The brainstem noradrenergic locus coeruleus (LC) is reciprocally connected with the prefrontal cortex (PFC). Coupling between LC spiking and the depolarizing phase of slow (1?2 Hz) waves in PFC field potentials during sleep and anesthesia suggests that LC drives cortical state transition. Reciprocal LC-PFC connectivity should also allow interactions in the opposing (top-down) direction, but prior work has only studied prefrontal control over LC activity using electrical or optogenetic stimulation. Here, we describe the physiological characteristics of spontaneously occurring top-down LC-PFC interactions. We recorded LC multiunit activity (MUA) simultaneously with PFC single-unit and local field potential (LFP) activity in urethane-anesthetized rats. We observed cross-regional coupling between the phase of 5-Hz oscillations in LC-MUA and the power of PFC LFP 60?200 Hz high y (hy). Transient increases in PFC hy power preceded peaks in the 5-Hz LC-MUA oscillation. Analysis of cross-regional transfer entropy demonstrated that the PFC hy transients were predictive of a transient increase in LC-MUA. An -29 ms delay between these signals was consistent with the conduction velocity from the PFC to the LC. Finally, we showed that PFC hy transients are associated with synchronized spiking of a subset (27%) of PFC single units. Our data suggest that PFC hy transients may indicate the timing of the top-down excitatory input to LC, at least under conditions when LC neuronal population activity fluctuates rhythmically at 5 Hz. Synchronized PFC neuronal spiking that occurs during hy transients may provide a previously unknown mode of top-down control over the LC. NEW & NOTEWORTHY The prefrontal cortex (PFC) is thought to control activity in the noradrenergic locus coeruleus (LC). Prior anatomical and prefrontal stimulation studies demonstrated the potential for PFC-LC interactions; however, it is unknown what types of PFC activity affect the LC. Here, we show that transient increases in PFC high y power and associated changes in PFC unit-pair synchrony are a potential sign of top-down control over the LC.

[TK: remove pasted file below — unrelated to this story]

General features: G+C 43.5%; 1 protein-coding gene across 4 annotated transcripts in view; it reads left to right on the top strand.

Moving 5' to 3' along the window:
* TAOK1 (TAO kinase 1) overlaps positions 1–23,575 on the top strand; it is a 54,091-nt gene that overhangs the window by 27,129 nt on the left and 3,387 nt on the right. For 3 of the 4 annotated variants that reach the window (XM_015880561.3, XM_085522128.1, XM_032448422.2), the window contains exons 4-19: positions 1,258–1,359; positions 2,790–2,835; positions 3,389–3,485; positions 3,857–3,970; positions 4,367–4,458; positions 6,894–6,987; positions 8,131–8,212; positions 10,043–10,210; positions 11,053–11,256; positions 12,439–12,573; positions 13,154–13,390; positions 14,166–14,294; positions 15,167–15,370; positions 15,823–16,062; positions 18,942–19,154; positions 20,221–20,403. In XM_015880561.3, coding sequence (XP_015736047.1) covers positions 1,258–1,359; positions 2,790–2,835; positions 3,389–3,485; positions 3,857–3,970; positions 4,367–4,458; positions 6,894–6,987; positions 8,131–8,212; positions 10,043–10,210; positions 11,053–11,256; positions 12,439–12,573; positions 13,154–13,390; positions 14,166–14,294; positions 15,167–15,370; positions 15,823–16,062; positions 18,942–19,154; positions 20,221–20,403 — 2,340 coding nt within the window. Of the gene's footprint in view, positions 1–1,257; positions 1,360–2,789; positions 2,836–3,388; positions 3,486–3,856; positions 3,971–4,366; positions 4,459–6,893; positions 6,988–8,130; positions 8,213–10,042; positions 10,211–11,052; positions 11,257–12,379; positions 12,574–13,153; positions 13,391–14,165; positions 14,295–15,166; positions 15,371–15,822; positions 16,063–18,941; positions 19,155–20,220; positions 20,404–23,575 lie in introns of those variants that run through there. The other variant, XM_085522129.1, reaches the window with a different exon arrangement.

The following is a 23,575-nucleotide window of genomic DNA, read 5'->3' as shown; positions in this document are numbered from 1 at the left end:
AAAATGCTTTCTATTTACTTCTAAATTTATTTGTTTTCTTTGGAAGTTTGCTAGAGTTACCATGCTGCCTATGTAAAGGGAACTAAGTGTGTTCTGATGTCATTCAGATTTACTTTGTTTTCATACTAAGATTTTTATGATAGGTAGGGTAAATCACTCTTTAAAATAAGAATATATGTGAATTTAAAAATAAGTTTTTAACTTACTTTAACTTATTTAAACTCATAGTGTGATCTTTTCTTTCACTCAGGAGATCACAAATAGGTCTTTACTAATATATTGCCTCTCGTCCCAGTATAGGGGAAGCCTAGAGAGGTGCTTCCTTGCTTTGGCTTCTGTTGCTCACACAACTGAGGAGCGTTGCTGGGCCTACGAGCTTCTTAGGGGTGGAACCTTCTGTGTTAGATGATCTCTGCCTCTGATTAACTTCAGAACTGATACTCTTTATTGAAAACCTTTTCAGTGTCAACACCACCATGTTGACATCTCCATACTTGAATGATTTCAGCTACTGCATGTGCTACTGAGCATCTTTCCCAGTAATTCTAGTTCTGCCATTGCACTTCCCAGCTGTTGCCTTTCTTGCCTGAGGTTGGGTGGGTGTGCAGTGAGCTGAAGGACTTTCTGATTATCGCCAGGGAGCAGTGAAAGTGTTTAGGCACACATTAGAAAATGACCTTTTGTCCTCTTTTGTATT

• Hyvärinen, Petteri; Choi, Dawoon; Demarchi, Gianpaolo; Aarnisalo, Antti A.; Weisz, Nathan (2018)
    Background: Previous studies have shown that transcranial electrical stimulation can be successfully applied during simultaneous MEG measurements. In particular, using beamforming they have established that changes of stimulus induced as well as evoked activity can be inspected during transcranial alternating current stimulation (tACS). Objective/Hypothesis: We studied tACS-mediated changes of the auditory steady-state response (ASSR), hypothesizing that-due to the putatively inhibitory role of alpha oscillations-these evoked responses would be diminished. Methods: We compared ASSRs in conditions with and without 12-Hz and 6.5-Hz sinusoidal 1.5 mA tACS, applied bilaterally over temporal areas. Source-level activity was estimated using a linearly constrained minimum variance beamformer and compared across tACS conditions using paired t-tests following a condition-internal normalization procedure. Conclusions: By separating the electrical and auditory stimulation to non-overlapping parts of the frequency spectrum, we were able to compare auditory-evoked steady-state activity across tACS conditions. We observed a significant decrease in normalized ASSR power in the 12-Hz tACS condition, illustrating that tACS could induce immediate changes in auditory evoked activity. This study sets a methodology to further interrogate the causal roles of oscillatory dynamics in auditory cortices, as well as suggests perspectives for employing tACS in clinical contexts. (C) 2018 Published by Elsevier B.V.